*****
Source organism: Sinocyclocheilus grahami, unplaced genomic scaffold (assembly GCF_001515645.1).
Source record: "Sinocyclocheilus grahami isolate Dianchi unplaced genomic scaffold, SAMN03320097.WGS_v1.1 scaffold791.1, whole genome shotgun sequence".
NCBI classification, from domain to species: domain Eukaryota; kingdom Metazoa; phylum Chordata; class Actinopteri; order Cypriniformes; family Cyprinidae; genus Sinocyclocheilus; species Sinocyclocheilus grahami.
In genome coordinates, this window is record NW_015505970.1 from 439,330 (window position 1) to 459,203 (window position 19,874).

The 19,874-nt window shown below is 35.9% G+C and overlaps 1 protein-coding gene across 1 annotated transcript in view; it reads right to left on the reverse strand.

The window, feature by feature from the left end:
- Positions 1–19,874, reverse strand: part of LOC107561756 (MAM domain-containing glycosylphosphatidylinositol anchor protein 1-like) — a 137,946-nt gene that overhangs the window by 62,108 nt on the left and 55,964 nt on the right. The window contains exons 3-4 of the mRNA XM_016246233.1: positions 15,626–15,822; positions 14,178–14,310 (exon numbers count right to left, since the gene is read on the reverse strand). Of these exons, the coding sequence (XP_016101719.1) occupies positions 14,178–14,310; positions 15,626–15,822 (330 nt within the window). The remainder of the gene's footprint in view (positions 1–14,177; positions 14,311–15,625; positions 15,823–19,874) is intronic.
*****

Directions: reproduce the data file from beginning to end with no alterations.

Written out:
Source organism: Sinocyclocheilus grahami, unplaced genomic scaffold (assembly GCF_001515645.1).
Source record: "Sinocyclocheilus grahami isolate Dianchi unplaced genomic scaffold, SAMN03320097.WGS_v1.1 scaffold791.1, whole genome shotgun sequence".
NCBI classification, from domain to species: domain Eukaryota; kingdom Metazoa; phylum Chordata; class Actinopteri; order Cypriniformes; family Cyprinidae; genus Sinocyclocheilus; species Sinocyclocheilus grahami.
In genome coordinates, this window is record NW_015505970.1 from 439,330 (window position 1) to 459,203 (window position 19,874).

The 19,874-nt window shown below is 35.9% G+C and overlaps 1 protein-coding gene across 1 annotated transcript in view; it reads right to left on the reverse strand.

The window, feature by feature from the left end:
- Positions 1–19,874, reverse strand: part of LOC107561756 (MAM domain-containing glycosylphosphatidylinositol anchor protein 1-like) — a 137,946-nt gene that overhangs the window by 62,108 nt on the left and 55,964 nt on the right. The window contains exons 3-4 of the mRNA XM_016246233.1: positions 15,626–15,822; positions 14,178–14,310 (exon numbers count right to left, since the gene is read on the reverse strand). Of these exons, the coding sequence (XP_016101719.1) occupies positions 14,178–14,310; positions 15,626–15,822 (330 nt within the window). The remainder of the gene's footprint in view (positions 1–14,177; positions 14,311–15,625; positions 15,823–19,874) is intronic.